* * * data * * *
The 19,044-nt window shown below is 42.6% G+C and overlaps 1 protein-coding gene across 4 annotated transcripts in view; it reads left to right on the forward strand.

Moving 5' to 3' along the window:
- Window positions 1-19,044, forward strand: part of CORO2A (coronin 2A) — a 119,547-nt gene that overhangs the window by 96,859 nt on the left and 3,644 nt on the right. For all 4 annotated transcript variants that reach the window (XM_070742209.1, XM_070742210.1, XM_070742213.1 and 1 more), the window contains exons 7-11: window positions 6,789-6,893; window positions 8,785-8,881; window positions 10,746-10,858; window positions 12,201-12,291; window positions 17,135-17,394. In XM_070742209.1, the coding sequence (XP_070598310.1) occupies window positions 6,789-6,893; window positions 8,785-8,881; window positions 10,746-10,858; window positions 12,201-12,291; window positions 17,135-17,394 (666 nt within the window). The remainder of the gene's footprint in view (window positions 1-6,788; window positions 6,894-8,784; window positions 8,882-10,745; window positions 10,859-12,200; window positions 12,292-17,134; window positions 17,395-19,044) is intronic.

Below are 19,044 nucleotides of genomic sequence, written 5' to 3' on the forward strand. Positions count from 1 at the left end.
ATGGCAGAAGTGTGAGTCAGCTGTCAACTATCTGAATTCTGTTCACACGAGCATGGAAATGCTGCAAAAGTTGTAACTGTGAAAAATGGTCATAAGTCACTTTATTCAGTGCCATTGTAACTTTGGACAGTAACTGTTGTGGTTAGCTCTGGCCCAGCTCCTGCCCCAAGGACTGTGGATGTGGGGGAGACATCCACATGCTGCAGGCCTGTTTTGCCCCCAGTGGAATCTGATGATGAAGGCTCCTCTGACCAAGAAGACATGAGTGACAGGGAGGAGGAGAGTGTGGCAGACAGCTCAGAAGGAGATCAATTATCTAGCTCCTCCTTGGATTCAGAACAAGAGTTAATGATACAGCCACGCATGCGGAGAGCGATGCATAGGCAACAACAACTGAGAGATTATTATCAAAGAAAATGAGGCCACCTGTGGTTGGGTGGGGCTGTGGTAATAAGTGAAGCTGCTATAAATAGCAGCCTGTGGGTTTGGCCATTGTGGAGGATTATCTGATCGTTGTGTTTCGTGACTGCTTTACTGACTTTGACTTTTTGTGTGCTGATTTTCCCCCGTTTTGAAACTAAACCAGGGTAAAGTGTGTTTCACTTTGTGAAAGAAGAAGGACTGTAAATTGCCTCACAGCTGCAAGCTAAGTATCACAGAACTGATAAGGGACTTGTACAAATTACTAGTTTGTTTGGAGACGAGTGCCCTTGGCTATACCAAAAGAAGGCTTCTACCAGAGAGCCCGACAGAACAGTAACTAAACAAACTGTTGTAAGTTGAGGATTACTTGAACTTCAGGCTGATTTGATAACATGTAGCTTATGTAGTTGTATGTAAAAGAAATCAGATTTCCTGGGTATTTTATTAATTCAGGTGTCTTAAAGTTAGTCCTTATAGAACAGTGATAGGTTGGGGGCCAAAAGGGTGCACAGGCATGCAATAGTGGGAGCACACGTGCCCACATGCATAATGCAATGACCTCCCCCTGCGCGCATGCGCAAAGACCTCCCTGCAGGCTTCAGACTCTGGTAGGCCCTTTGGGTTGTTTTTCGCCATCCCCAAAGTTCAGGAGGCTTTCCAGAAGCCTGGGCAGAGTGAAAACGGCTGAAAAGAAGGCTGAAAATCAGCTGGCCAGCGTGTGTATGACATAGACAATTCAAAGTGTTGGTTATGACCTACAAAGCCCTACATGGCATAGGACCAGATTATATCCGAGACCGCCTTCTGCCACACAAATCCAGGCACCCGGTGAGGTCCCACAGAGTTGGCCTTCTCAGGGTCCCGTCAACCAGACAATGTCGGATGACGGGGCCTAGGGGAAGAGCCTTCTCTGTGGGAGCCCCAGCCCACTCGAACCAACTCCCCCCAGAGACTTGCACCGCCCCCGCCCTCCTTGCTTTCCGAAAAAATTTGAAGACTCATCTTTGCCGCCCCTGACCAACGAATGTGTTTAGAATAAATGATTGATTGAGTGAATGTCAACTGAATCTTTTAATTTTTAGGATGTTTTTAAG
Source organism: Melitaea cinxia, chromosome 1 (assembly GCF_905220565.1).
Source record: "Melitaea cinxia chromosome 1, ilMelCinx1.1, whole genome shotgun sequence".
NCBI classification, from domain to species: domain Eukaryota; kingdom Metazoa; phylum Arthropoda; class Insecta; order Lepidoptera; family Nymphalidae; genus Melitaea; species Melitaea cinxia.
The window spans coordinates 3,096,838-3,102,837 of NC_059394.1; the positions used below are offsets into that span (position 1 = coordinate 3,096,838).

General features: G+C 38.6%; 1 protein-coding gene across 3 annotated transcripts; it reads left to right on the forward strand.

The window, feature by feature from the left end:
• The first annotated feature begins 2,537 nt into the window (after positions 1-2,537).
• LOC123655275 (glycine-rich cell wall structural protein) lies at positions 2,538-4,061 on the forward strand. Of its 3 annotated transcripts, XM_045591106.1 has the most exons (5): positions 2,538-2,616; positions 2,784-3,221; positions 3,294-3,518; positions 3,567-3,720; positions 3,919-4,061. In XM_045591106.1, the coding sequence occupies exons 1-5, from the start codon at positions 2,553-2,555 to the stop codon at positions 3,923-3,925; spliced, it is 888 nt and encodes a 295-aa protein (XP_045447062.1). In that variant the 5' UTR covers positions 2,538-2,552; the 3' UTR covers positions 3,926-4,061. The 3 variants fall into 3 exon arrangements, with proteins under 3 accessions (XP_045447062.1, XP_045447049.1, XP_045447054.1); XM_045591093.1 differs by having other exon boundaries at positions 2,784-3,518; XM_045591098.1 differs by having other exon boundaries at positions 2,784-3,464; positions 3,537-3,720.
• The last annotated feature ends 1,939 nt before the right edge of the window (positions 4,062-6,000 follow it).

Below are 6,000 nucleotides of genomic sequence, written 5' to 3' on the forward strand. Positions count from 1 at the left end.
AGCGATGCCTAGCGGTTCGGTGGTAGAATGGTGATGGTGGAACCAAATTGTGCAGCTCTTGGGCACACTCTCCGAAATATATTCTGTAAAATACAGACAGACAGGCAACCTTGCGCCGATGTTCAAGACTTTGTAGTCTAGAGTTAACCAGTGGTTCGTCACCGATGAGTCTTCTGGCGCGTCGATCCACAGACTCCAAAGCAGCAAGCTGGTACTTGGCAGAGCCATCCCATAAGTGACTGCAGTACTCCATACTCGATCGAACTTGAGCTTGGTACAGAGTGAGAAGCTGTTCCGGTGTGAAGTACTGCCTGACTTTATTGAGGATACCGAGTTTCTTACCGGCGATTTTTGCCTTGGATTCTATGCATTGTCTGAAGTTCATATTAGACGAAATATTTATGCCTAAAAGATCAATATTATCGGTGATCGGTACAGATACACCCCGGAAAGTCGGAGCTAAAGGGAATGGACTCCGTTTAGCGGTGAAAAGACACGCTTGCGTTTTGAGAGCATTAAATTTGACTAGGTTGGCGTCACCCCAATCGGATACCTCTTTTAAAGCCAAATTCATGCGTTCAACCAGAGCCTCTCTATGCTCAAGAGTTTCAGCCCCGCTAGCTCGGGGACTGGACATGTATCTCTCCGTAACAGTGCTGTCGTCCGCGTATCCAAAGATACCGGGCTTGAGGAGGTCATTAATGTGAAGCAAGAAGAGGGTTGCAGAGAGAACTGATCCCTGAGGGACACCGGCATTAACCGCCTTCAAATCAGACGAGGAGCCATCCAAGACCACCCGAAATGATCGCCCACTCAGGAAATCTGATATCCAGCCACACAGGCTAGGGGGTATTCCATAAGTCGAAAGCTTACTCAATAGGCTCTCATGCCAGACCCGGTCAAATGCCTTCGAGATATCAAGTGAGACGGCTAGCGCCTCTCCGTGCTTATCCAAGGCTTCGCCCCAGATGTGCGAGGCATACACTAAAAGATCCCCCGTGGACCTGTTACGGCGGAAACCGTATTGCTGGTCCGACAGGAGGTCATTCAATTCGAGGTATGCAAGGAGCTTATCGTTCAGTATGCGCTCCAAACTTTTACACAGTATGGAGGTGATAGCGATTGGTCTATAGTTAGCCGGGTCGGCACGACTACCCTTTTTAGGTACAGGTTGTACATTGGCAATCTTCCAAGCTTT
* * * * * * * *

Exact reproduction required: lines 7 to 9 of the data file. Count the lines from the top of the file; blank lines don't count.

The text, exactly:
Source record: "Melitaea cinxia chromosome 1, ilMelCinx1.1, whole genome shotgun sequence".
NCBI classification, from domain to species: domain Eukaryota; kingdom Metazoa; phylum Arthropoda; class Insecta; order Lepidoptera; family Nymphalidae; genus Melitaea; species Melitaea cinxia.
The window spans coordinates 3,096,838-3,102,837 of NC_059394.1; the positions used below are offsets into that span (position 1 = coordinate 3,096,838).